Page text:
“However, a more detailed analysis needs to be done to confirm our assumption.”

The first task of the research team was to thoroughly clean the plot. For this, the distilled water immersion method is applied to soften any hardened soil that sticks to the seeds that cannot be removed earlier with a skewer and small brush. After that, the seeds are left to dry completely at a room temperature of between 18 and 22 degrees Celsius, a process that takes one to two months to complete.

The drying process needs to take place in a room without light and moisture to prevent the growth of microorganisms such as fungi that will cause the bones to rot quickly, according to UKM Anatomy Department lecturer Associate Prof Elvy Suhana Mohd Ramli.

He says the seeds can last a long time if cared for properly.

“The seeds need to be cleaned of all dust so they don’t break or become brittle. This way, the seeds can last for decades or forever,” she added.

Once the bones of the Nenggiri prehistoric man were thoroughly cleaned and dried, the researchers began the next process, examining the internal structure of the bones using micro-computed tomography (micro-CT) to determine their internal shape and density. This will take approximately two weeks to complete.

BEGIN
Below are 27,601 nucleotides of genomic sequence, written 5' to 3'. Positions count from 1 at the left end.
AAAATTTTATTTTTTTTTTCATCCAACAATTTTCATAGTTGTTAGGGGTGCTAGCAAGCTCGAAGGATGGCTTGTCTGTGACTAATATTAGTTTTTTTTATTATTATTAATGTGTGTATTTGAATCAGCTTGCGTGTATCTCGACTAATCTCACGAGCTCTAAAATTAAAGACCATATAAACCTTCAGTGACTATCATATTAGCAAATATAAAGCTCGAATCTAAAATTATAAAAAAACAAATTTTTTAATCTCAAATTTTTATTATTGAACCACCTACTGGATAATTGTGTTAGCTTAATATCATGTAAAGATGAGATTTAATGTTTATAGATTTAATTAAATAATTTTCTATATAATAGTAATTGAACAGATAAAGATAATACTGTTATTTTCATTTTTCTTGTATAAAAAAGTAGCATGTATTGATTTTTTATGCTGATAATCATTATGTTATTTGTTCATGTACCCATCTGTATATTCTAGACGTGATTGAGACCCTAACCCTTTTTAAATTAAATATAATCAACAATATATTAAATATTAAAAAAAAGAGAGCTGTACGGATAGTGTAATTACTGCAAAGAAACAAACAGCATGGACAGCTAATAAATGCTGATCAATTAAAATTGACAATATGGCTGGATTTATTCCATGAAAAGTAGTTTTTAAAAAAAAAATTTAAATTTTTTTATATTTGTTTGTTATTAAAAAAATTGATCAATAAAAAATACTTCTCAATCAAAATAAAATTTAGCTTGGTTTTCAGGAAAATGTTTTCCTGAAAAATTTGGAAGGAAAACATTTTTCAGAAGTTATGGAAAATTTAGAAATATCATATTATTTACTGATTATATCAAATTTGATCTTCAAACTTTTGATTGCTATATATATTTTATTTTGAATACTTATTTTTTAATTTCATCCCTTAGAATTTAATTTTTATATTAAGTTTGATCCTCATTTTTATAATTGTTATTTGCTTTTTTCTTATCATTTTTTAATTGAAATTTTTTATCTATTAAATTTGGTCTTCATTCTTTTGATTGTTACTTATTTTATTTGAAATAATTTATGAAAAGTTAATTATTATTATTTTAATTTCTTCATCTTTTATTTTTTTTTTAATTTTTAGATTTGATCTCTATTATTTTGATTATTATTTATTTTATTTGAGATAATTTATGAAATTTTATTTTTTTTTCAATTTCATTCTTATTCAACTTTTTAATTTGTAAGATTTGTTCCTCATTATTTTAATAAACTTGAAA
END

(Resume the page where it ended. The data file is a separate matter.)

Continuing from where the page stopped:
The two-dimensional (2D) images obtained from micro-CT scanning will be converted into 3D images using special computer software. This software will also provide quantitative measurements pertaining to the internal thickness and trabeculae of the bones. This process, however, is complex and is expected to take two to three months.

“The findings from the scans will give us an idea of ​​the health of the bones and the density of the internal structure as well as compare prehistoric human biological characteristics with modern humans. We expect these (prehistoric) bones to be stronger than modern humans because humans were more physically active because they had to hunt animals,” explained Ima Nirwana.

The findings of their studies will be used to build a special database on the biological properties of prehistoric human bones. The database will also provide detailed information on human life during the pre-Neolithic period and will serve as a reference source for researchers around the world.

Elvy Suhana added that once their research is completed, the Nenggiri prehistoric human skeleton will be handed over to JWN for conservation purposes. — Bernama